What caused the WeWork bankruptcy, and why does it matter?


(NEW YORK) — WeWork, the office-sharing company that experienced a dazzling rise and sudden decline that came to symbolize the excesses of business startup culture, filed for bankruptcy on Monday.

In 2019, the company was valued at $47 billion. By last week, that figure had plummeted to $45 million, with shares of WeWork’s stock falling more than 98% since the beginning of the year.

Creditors holding 92% of the company’s secured debt agreed on a restructuring plan that would include cutting back its portfolio of office leases, WeWork said in a statement on Monday.

“Now is the time for us to pull the future forward by aggressively addressing our legacy leases and dramatically improving our balance sheet,” WeWork CEO David Tolley said in the statement.

Popularized by a charismatic co-founder and fueled by an era of cheap borrowing, WeWork expanded the old-fashioned business of commercial real estate into a vision of transforming the way people work, replete with chic offices offering free beer on tap.

The company met its undoing, however, when a debt-fueled spending spree on leasing office space ran up against insufficient demand from businesses and freelancers, experts told ABC News. The COVID-19 pandemic, which forced many office employees worldwide to work from home, only made things worse.

Here’s what caused the WeWork bankruptcy, and what its implications could be.

What is WeWork’s business model?

WeWork’s business model rested on the proposition that the company could lease and refurbish office space, and then rent the properties to companies and freelancers at marked-up rates, Samuel Rosen, a professor of finance at Temple University’s Fox School of Business, told ABC News.

“WeWork is kind of a middleman,” Rosen said. “They take out a giant portfolio of real estate leases, rent it out and make a profit.”

The company currently offers office space at 660 currently open or soon-to-come locations in 119 cities worldwide, according to its website.

As part of its appeal to tenants, WeWork gained a reputation for lavish spending on stylishly designed spaces with worker amenities such as free kombucha and beer, hammocks, and rock-climbing walls.

What’s behind WeWork’s collapse?

WeWork took on tens of billions of dollars in debt to amass its large portfolio of leased office space. As of 2021, Japanese venture firm SoftBank had invested $17 billion in the company, Bloomberg reported.

However, demand for shared office space never reached the level necessary to match the large acquisition WeWork made. That lack of tenants in turn meant WeWork couldn’t offset those losses or make their sizable rent payments on the office space they’d leased, Erik Gordon, a business professor at the University of Michigan who has studied WeWork, told ABC News.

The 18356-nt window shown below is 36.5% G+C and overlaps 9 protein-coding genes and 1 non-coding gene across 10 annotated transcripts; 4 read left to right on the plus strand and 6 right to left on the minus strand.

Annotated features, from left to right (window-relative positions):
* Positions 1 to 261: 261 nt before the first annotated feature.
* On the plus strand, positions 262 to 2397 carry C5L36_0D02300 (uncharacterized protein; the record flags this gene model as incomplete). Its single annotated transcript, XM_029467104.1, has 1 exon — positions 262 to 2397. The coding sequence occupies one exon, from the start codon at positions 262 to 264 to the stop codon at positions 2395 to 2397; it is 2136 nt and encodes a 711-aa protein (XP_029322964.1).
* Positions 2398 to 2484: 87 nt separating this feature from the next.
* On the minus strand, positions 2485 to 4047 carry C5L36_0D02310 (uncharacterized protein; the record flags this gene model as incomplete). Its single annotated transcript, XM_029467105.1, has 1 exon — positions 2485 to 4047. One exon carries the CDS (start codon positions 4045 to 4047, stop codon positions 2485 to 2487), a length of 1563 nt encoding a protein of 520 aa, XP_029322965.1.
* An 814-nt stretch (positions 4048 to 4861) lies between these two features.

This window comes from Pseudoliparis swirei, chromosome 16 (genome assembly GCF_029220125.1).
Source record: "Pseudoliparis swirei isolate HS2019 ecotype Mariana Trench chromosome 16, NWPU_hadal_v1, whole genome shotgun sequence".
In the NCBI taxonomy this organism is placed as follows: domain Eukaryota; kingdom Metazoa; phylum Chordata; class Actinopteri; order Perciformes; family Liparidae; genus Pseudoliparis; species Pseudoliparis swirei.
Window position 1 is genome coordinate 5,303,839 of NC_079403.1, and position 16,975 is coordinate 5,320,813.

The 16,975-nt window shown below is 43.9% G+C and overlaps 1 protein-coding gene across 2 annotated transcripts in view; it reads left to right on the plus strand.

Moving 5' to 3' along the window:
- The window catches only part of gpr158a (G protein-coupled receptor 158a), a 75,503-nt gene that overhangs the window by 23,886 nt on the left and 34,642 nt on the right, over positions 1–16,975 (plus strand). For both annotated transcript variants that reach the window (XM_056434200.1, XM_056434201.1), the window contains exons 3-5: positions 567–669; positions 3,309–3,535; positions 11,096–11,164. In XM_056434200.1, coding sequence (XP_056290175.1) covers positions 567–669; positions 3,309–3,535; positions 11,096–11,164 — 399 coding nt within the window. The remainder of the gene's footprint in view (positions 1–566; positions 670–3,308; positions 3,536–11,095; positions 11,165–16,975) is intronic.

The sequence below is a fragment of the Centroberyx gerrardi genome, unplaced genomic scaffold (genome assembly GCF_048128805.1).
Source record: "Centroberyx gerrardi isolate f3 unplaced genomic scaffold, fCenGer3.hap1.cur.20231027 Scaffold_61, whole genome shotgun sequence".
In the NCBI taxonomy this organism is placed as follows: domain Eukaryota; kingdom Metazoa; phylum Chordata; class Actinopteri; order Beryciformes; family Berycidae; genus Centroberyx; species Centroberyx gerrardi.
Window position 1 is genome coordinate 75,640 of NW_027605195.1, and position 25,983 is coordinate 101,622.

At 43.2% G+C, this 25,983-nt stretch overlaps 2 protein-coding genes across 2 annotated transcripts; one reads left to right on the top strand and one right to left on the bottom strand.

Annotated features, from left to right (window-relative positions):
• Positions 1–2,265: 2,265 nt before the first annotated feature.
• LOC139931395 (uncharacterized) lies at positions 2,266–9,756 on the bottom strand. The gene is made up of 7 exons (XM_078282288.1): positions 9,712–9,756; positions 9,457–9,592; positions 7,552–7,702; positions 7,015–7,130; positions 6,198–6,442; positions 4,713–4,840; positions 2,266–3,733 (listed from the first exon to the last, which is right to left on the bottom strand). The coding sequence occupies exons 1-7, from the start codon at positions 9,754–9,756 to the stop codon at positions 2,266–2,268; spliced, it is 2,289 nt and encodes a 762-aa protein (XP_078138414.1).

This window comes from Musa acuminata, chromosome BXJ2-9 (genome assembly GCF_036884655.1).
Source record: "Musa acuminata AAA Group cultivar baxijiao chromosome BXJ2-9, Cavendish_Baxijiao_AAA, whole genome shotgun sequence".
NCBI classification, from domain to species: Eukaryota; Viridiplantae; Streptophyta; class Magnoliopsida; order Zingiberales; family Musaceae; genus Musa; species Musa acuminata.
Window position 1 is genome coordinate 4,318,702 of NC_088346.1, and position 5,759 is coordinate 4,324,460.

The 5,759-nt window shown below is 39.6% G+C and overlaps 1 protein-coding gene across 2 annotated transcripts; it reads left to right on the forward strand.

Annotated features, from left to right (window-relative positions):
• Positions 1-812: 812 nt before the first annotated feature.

“They mistakenly thought that signing leases gave them tons of assets,” Gordon said. “There’s tons of empty office space, so having nailed down office space made no sense.”

Since WeWork had taken on debt to fund its lease portfolio, the underperformance gradually pushed the company into bankruptcy.

“It’s the combination of a business model that wasn’t as profitable as originally projected, and a lot of debt,” Rosen said.

What are the implications of WeWork’s bankruptcy?

The bankruptcy of WeWork offers a cautionary tale regarding a period of low interest rates in the 2000s and 2010s that spurred a flood of investment into startups as investors sought novel ventures that could deliver high returns, Gordon said.

When borrowing expenses are low, he added, investors bring less scrutiny to where they put their money.

“It’s a testament to how damaging near-zero interest rates are to the market mechanisms that allocate capital,” Gordon said. “Near-zero interest rates make capital get allocated stupidly.”

Since last year, however, the Federal Reserve has raised interest rates at the fastest pace in more than two decades, making borrowing more expensive for businesses and consumers alike.

Christopher Kayes, a professor of management at the George Washington University School of Business, said in a statement: “The fall of WeWork signals that the excesses of the last decades are being put to rest.”

“The cheap money that enabled the financing of companies like WeWork to thrive was the match in the powder keg,” Kayes added.

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